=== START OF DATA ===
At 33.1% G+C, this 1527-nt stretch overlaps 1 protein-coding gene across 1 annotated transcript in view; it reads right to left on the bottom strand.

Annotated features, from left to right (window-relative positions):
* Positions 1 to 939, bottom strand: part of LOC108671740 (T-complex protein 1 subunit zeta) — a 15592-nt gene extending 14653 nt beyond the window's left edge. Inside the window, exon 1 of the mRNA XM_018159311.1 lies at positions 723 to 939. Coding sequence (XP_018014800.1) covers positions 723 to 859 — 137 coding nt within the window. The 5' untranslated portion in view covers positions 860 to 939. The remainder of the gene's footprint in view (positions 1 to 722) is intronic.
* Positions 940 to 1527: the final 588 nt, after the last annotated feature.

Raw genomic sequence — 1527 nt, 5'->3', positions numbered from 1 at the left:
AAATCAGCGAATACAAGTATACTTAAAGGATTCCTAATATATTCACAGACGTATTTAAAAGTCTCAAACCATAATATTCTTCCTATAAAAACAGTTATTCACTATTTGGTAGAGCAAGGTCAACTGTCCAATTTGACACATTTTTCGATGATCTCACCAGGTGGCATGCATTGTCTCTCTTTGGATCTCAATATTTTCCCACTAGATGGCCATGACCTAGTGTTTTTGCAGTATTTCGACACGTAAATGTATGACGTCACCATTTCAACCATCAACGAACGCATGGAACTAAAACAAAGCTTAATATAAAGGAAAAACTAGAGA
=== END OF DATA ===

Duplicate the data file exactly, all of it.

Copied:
At 33.1% G+C, this 1527-nt stretch overlaps 1 protein-coding gene across 1 annotated transcript in view; it reads right to left on the bottom strand.

Annotated features, from left to right (window-relative positions):
* Positions 1 to 939, bottom strand: part of LOC108671740 (T-complex protein 1 subunit zeta) — a 15592-nt gene extending 14653 nt beyond the window's left edge. Inside the window, exon 1 of the mRNA XM_018159311.1 lies at positions 723 to 939. Coding sequence (XP_018014800.1) covers positions 723 to 859 — 137 coding nt within the window. The 5' untranslated portion in view covers positions 860 to 939. The remainder of the gene's footprint in view (positions 1 to 722) is intronic.
* Positions 940 to 1527: the final 588 nt, after the last annotated feature.

Raw genomic sequence — 1527 nt, 5'->3', positions numbered from 1 at the left:
AAATCAGCGAATACAAGTATACTTAAAGGATTCCTAATATATTCACAGACGTATTTAAAAGTCTCAAACCATAATATTCTTCCTATAAAAACAGTTATTCACTATTTGGTAGAGCAAGGTCAACTGTCCAATTTGACACATTTTTCGATGATCTCACCAGGTGGCATGCATTGTCTCTCTTTGGATCTCAATATTTTCCCACTAGATGGCCATGACCTAGTGTTTTTGCAGTATTTCGACACGTAAATGTATGACGTCACCATTTCAACCATCAACGAACGCATGGAACTAAAACAAAGCTTAATATAAAGGAAAAACTAGAGA